Doctor Creek wildfire now classified as being held
BC Wildfire Service (BCWS) this afternoon reports the Doctor Creek wildfire is now classified as being held.
“With the resources currently committed to the fire sufficient suppression action has been taken that the fire is not likely to spread beyond existing and predetermined boundaries under the prevailing and forecasted conditions,” BCWS reported.
“As a result of yesterdays planned ignitions and smoke drifting into the area from wildfires burning in the United States, aviation resources are unable to complete a new perimeter track at this time. When smoke dissipates, an aerial track will be completed.”
The estimated 8,090-hectare fire, 25 km southwest of Canal Flats, was discovered August 18.
Yesterday afternoon (Sept. 11), planned ignition operations on the southeast flank successfully brought the fires edge down to more accessible terrain, BCWS said.
“In preparation for the planned ignitions, crews completed a 600-metre-long and 10-metre-wide fuel free buffer zone (pictured above) that ties into a heavy equipment control line on the east flank and a steep rocky avalanche chute to the south.
“Today (Sept. 12), crews are patrolling the fuel free buffer zone and adjacent control lines to ensure the fire does not spread beyond these pre-determined boundaries. Crews are working to establish a water delivery system along this flank to deliver water directly to the fires edge. Small-scale hand ignitions will be used throughout the day today to remove any remaining patches of unburned fuel within the fire perimeter along this flank. Heavy equipment has completed contingency lines along the south and east flanks of the fire to further secure the area.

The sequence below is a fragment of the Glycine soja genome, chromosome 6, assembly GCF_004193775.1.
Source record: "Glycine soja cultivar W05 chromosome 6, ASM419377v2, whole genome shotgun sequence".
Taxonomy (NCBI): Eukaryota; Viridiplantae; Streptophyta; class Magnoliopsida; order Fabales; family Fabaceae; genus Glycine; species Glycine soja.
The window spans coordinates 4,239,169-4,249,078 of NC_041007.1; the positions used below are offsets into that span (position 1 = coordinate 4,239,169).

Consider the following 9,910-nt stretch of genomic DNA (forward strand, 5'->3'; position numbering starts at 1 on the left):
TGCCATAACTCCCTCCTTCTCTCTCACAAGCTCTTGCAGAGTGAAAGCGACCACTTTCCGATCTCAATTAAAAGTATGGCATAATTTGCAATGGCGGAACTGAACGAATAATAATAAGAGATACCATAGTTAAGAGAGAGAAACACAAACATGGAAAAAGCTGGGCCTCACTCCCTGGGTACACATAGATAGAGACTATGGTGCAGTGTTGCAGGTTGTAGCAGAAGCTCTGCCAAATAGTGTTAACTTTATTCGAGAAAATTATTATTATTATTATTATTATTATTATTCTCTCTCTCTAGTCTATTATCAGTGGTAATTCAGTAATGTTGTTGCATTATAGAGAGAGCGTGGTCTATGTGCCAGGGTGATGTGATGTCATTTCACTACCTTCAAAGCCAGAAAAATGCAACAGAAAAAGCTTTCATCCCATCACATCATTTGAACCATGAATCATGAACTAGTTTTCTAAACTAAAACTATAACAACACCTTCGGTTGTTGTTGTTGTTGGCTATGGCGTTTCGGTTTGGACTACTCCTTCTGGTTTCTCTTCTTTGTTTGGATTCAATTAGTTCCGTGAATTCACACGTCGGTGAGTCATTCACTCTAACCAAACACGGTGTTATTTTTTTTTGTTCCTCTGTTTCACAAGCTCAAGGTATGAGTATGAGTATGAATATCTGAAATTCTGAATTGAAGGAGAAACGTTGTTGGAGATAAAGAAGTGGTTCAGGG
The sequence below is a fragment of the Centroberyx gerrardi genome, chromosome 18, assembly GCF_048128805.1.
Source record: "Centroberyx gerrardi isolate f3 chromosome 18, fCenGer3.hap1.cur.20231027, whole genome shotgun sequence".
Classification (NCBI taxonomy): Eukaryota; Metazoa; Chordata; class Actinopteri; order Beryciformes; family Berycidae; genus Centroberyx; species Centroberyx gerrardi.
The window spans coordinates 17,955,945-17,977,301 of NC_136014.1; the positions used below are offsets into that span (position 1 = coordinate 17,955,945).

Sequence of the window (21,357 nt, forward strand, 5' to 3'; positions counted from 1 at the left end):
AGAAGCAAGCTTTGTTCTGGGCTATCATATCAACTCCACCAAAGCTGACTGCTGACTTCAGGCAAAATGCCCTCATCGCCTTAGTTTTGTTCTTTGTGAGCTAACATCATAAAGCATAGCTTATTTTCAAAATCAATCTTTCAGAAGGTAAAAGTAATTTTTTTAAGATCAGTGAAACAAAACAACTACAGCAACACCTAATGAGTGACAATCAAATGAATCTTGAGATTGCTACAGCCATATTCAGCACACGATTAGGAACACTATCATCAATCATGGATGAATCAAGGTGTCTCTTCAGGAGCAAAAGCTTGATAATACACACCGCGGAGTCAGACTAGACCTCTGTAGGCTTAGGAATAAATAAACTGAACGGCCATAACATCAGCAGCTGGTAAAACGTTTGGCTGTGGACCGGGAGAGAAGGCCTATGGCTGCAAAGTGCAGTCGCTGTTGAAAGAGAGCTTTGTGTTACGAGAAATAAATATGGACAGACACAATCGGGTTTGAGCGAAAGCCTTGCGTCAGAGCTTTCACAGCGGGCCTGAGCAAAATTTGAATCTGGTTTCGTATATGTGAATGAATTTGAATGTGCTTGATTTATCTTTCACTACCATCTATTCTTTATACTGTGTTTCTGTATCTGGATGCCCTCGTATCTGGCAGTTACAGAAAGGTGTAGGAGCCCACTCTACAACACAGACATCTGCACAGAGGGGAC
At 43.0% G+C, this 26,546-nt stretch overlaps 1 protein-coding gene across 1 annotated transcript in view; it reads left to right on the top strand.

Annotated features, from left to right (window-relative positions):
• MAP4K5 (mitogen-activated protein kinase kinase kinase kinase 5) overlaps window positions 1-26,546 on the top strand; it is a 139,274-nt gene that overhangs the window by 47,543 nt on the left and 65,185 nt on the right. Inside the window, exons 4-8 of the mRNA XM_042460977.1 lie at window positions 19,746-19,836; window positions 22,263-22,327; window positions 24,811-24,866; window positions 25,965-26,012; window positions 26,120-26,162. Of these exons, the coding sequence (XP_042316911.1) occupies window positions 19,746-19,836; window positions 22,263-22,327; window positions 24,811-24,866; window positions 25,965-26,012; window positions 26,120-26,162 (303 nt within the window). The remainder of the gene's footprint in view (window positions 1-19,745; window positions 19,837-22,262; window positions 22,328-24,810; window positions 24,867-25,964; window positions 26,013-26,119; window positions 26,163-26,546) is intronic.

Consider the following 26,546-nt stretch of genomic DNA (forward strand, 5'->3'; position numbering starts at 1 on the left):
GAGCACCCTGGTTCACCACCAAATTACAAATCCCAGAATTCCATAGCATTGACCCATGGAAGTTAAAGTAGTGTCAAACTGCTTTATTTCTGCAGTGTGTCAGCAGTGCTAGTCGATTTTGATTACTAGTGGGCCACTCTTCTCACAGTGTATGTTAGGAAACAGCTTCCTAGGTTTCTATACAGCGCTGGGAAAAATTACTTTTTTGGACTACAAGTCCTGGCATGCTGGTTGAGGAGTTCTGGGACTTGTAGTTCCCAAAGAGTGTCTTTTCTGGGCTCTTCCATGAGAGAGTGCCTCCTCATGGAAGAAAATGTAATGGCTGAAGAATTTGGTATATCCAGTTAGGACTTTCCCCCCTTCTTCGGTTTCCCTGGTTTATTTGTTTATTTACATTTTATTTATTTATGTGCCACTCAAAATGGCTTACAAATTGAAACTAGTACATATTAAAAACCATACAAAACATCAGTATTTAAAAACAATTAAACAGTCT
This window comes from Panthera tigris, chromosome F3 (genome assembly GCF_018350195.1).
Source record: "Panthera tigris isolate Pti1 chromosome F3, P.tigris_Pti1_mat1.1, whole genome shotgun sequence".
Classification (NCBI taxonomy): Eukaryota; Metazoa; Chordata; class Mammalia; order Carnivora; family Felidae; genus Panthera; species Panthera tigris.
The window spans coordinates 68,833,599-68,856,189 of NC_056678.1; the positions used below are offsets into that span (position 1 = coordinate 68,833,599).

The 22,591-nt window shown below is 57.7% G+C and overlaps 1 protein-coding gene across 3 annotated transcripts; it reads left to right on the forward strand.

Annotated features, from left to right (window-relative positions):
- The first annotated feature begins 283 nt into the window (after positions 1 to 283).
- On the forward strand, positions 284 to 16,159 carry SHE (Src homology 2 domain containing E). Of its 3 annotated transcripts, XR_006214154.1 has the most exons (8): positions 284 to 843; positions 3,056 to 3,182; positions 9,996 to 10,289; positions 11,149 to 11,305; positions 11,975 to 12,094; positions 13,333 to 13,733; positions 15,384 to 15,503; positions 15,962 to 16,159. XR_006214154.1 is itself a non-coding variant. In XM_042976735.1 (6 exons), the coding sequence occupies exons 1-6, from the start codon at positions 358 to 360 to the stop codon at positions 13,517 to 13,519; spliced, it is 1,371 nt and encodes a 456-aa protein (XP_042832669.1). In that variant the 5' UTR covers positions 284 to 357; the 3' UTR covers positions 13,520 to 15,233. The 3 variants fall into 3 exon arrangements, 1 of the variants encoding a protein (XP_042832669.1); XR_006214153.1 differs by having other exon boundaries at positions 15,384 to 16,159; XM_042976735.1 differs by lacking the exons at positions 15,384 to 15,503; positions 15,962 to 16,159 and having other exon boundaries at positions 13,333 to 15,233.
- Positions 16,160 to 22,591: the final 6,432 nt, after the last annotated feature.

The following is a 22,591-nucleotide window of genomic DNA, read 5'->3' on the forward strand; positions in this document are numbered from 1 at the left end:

“On the northern flank crews continue to extinguish hot spots and patrol the area within 100 feet of the fire perimeter. Where no longer required, gear is being demobilized from the northern and eastern flank.
“Two remote cameras have been installed within the vicinity of the Doctor Creek wildfire to monitor fire behaviour; one on a ridge top just west of Whitetail Lake to capture activity on the northern flank and one along the Skookumchuck forest service road to monitor the southern flank,” BCWS reported.
Today, BCWS had 131 firefighters, seven helicopters and eight pieces of heavy equipment on the lightning-caused fire, now more than 80 square km.
The battle continues on the massive fire, B.C.’s largest, as weather is to remain warm.
“Once again, the high-pressure ridge will persist today (Sept. 12) with mainly sunny skies and unseasonably warm and dry conditions. Temperatures are forecast to range into the mid to high 20s with relative humidity dropping into the teens. Warm and dry conditions will continue through the weekend,” BCWS said.
However, a southwest flow could bring a chance of thunder showers Sunday evening (Sept. 13,).
Lead Image: Firefighters work to complete the fuel free buffer zone on the southeast flank prior to the planned ignitions — Sept. 10. BCWS photos